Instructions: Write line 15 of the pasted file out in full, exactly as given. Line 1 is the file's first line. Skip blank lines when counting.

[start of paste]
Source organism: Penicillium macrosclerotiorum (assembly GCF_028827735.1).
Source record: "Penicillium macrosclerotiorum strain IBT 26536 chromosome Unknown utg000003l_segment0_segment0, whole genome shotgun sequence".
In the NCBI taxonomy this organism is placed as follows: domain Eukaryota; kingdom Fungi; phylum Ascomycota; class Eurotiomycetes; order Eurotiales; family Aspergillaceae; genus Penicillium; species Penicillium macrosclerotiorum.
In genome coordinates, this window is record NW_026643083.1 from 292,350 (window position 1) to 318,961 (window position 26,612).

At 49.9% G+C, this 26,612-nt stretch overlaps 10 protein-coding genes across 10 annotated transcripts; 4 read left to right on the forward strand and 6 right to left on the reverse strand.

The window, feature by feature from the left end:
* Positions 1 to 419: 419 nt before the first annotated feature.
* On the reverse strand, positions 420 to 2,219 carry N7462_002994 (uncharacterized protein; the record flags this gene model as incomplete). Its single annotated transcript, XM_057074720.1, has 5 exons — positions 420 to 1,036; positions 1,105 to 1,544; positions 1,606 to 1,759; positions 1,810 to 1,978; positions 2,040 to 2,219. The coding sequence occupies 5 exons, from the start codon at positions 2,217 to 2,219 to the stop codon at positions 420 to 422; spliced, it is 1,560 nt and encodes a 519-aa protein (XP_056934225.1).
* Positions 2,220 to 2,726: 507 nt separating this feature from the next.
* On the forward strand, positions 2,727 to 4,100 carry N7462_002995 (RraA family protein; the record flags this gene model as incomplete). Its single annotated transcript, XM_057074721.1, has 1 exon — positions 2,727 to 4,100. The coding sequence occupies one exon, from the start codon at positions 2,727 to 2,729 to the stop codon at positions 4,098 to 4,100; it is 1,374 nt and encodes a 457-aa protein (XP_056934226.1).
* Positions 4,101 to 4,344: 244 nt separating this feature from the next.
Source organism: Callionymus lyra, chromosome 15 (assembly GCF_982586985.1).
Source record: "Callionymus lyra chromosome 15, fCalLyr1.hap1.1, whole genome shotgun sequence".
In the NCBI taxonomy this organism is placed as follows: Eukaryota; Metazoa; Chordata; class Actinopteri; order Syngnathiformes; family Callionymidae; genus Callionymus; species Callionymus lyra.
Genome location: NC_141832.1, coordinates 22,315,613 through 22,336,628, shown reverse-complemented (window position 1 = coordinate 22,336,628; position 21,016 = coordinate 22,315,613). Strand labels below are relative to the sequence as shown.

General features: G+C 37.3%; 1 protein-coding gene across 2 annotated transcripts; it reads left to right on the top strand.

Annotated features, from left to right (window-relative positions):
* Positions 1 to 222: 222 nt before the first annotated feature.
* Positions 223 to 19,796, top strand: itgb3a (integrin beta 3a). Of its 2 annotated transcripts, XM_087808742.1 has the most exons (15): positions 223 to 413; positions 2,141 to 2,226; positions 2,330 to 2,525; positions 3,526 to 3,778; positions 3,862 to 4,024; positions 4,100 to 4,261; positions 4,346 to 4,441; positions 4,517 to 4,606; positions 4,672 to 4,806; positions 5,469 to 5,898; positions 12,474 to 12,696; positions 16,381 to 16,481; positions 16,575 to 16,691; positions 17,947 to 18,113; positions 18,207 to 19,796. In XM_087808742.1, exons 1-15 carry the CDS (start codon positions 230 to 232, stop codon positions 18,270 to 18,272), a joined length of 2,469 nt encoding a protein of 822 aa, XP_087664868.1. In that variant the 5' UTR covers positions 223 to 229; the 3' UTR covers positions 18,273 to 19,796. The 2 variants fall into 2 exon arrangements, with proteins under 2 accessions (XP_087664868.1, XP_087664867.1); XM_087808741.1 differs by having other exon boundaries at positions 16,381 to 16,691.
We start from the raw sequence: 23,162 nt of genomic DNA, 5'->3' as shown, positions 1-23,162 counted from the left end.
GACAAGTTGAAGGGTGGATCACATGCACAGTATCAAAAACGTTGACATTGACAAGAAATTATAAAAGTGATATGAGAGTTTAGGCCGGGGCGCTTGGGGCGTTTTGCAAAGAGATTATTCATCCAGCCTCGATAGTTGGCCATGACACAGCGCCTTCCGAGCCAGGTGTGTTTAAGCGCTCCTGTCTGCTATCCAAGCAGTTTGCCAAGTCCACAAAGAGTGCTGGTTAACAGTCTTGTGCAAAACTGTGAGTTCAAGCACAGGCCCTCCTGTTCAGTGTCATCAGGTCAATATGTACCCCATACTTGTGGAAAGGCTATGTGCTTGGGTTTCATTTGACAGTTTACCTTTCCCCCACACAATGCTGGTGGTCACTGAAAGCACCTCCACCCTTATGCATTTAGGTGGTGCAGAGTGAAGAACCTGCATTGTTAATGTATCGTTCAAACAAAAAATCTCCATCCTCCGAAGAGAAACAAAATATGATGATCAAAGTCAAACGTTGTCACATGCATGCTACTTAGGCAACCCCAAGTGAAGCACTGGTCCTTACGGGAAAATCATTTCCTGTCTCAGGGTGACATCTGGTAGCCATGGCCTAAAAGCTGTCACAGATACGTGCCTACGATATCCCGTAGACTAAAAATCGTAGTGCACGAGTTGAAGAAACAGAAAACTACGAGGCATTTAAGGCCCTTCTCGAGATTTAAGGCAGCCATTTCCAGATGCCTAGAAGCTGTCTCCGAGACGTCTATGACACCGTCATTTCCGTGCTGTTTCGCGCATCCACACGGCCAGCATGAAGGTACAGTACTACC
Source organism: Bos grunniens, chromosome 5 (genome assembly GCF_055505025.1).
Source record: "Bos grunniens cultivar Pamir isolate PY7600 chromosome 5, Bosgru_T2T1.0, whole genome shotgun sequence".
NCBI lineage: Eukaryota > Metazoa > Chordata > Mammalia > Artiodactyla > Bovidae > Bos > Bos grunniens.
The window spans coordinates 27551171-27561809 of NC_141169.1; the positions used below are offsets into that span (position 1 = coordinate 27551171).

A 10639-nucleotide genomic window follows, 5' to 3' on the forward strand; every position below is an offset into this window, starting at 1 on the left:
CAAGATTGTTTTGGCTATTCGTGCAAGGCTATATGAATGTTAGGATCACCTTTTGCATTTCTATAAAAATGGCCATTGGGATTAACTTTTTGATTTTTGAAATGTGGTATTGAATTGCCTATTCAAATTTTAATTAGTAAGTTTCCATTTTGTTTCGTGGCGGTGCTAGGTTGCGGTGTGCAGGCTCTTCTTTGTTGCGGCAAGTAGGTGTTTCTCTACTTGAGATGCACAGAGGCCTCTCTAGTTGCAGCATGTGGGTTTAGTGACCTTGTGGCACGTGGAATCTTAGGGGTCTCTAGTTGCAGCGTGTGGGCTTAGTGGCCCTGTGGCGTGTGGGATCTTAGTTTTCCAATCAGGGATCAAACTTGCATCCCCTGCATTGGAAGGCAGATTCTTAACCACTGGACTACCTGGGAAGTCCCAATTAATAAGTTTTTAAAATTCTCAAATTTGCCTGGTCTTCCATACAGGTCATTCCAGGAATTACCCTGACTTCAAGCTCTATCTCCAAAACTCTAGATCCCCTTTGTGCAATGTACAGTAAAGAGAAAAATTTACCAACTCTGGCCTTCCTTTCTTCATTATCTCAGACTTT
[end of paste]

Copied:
Genome location: NC_141832.1, coordinates 22,315,613 through 22,336,628, shown reverse-complemented (window position 1 = coordinate 22,336,628; position 21,016 = coordinate 22,315,613). Strand labels below are relative to the sequence as shown.